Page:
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Peugeot considers rally attack
Hot hatches in the forests and diesels in the suburbs are all part of Peugeot's future plans
12 Mar 2001
By BRUCE NEWTON
AN Australian rally championship program and promoting diesel-powered cars to urban buyers could form vital planks in the growth plans of Peugeot in Australia.
Peugeot Concessionaires Australia general manager Chris Downie has nominated these two contrasting marketing strategies as ways to support his ambitious sales climb, from last year's tally of 2712 to more than 8500 in 2007.
To support such dramatic ambitions, Mr Downie also has plans to expand the Peugeot line-up Down Under and revamp and grow the dealer network.
Mr Downie heads up a virtually all-new management team at Peugeot which has been installed since Trevor Amery took over as managing director of Inchcape Motors in 2000.
In the short term, Mr Downie has predicted a growth in sales to 3500 in 2001, thanks to the arrival of the 607 prestige contender, the 206 CC steel-roofed convertible and the new-generation 307 replacement for the 306 late in the year.
However, he has also been to the factory and put his hand up for the 107 light car and 807 people-mover due in 2003/2004 as well as a range of light commercial vehicles. The 407, which will replace the 406, is expected around 2004.
Mr Downie said Inchcape was committed to the Peugeot distributorship in the long haul, despite rumours that Astre Automotive - and possibly others - were interested in the franchise.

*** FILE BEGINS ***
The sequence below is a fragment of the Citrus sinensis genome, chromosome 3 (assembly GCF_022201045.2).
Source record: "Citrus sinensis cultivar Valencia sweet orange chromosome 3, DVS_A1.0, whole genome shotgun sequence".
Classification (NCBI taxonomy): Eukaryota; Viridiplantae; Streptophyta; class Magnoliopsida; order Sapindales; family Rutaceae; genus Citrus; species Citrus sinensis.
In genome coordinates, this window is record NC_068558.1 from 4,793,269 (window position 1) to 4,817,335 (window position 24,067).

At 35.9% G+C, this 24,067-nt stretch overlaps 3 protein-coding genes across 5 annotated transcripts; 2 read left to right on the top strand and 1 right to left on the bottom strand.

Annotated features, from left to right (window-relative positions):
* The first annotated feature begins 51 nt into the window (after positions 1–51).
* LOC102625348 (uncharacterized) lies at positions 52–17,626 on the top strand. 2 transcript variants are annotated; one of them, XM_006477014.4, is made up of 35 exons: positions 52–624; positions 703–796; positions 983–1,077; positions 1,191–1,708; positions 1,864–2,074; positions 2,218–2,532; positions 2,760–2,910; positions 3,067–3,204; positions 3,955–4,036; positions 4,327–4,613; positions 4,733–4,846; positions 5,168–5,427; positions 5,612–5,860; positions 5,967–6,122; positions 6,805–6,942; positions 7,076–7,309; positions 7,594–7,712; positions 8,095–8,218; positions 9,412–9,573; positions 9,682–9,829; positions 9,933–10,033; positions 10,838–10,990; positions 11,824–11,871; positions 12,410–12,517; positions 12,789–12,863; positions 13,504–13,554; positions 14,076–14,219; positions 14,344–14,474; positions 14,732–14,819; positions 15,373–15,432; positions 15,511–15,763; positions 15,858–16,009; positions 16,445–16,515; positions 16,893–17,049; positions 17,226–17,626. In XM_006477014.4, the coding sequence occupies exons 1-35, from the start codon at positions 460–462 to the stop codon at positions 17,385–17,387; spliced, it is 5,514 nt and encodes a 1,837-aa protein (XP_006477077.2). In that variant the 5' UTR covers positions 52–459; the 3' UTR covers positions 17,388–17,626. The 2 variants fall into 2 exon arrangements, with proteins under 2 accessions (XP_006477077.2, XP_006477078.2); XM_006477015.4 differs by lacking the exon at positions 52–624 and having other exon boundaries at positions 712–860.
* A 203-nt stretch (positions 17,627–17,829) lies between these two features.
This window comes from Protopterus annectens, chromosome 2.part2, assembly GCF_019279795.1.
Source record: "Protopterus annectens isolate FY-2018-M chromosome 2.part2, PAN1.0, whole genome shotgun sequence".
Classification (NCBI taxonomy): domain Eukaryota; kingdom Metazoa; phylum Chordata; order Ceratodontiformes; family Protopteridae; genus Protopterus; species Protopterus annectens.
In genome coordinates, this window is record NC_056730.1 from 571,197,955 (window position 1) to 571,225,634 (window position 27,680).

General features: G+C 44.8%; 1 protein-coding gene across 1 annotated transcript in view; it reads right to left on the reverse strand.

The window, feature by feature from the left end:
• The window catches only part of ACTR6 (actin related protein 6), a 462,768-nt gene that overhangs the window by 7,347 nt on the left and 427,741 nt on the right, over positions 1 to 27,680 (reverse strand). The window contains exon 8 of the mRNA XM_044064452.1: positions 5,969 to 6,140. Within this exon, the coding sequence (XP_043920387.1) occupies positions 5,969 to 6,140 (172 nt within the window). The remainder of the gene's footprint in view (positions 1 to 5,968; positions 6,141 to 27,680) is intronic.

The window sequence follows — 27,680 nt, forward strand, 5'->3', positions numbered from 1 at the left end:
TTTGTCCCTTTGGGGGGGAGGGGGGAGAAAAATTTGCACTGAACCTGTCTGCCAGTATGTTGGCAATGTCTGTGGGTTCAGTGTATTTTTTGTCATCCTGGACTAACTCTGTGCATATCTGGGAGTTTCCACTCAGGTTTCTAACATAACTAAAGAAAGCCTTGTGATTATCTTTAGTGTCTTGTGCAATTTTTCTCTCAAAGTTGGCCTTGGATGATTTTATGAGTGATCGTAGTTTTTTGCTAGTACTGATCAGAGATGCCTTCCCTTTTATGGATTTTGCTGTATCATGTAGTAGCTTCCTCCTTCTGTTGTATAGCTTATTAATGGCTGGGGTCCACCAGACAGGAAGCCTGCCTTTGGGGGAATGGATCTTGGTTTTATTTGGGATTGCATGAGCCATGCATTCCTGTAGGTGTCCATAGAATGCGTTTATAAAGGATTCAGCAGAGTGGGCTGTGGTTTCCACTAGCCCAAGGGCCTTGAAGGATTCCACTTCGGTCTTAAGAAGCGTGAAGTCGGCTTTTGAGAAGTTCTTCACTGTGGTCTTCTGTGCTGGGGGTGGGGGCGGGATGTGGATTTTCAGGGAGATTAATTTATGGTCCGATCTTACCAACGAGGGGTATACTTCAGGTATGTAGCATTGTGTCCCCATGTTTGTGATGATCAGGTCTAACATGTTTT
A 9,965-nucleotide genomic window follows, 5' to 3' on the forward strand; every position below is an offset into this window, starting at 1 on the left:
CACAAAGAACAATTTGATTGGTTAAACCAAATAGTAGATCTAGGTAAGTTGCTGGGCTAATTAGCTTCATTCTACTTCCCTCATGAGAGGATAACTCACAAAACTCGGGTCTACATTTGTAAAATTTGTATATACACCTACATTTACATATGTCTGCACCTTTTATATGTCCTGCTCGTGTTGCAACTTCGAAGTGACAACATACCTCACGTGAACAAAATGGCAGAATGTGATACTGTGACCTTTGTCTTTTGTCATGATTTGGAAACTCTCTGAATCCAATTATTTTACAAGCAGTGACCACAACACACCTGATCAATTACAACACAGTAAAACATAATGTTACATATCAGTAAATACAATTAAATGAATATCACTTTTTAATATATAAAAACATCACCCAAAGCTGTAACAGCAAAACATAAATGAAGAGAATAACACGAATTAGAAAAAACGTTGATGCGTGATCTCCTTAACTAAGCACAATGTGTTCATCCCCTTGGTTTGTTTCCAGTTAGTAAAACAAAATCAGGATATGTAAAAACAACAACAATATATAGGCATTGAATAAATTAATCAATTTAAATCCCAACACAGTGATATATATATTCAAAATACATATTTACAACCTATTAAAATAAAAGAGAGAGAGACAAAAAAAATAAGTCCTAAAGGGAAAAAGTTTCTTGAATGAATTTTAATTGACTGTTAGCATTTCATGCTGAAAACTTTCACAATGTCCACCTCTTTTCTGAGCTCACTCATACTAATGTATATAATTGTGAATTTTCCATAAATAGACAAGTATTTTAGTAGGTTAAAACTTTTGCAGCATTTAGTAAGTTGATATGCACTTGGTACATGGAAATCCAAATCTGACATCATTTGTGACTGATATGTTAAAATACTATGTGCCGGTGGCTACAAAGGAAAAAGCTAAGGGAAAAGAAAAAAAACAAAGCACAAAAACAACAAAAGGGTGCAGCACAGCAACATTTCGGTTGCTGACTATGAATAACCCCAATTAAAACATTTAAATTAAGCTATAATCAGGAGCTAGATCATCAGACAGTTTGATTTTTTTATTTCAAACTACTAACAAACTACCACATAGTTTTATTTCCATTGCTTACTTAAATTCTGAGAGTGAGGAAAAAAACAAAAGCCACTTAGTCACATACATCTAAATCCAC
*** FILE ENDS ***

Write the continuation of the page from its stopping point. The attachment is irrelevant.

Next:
"There are a lot of us who have come into this brand and if we fail we are going to ruin our reputations and we are going to ruin our livelihoods," he said. "We are committed to making Peugeot successful." Mr Downie confirmed an Australian Rally Championship program in 2002 was being considered as a way to promote Peugeot's hot-hatch contenders - the 206 GTi and imminent 307 GTi.
Mr Downie also confirmed his request for a 2001-spec 206 WRC, as campaigned by the current world champion Marcus Gronholm.
"We have talked to the factory about a program," he said. "It would not be cheap as a car costs around $750,000." Mr Downie also said he wanted to exploit Peugeot's reputation for making the best diesel engines in Europe.
His marketing ambitions will be boosted by the introduction of an automatic variant of the 406 Hdi mid-year and the 307 will eventually be offered in Hdi form.
"We believe metropolitan consumers may consider it (diesel)," Mr Downie said. "People who commute significant distances and have a substantial petrol bill may wish to consider it.
"Diesel is something that's very strong for the brand and it's something that hasn't been exploited in the metropolitan markets." The first evidence of dealer changes will come when Peugeot's revamped Sydney line-up is revealed on March 16.
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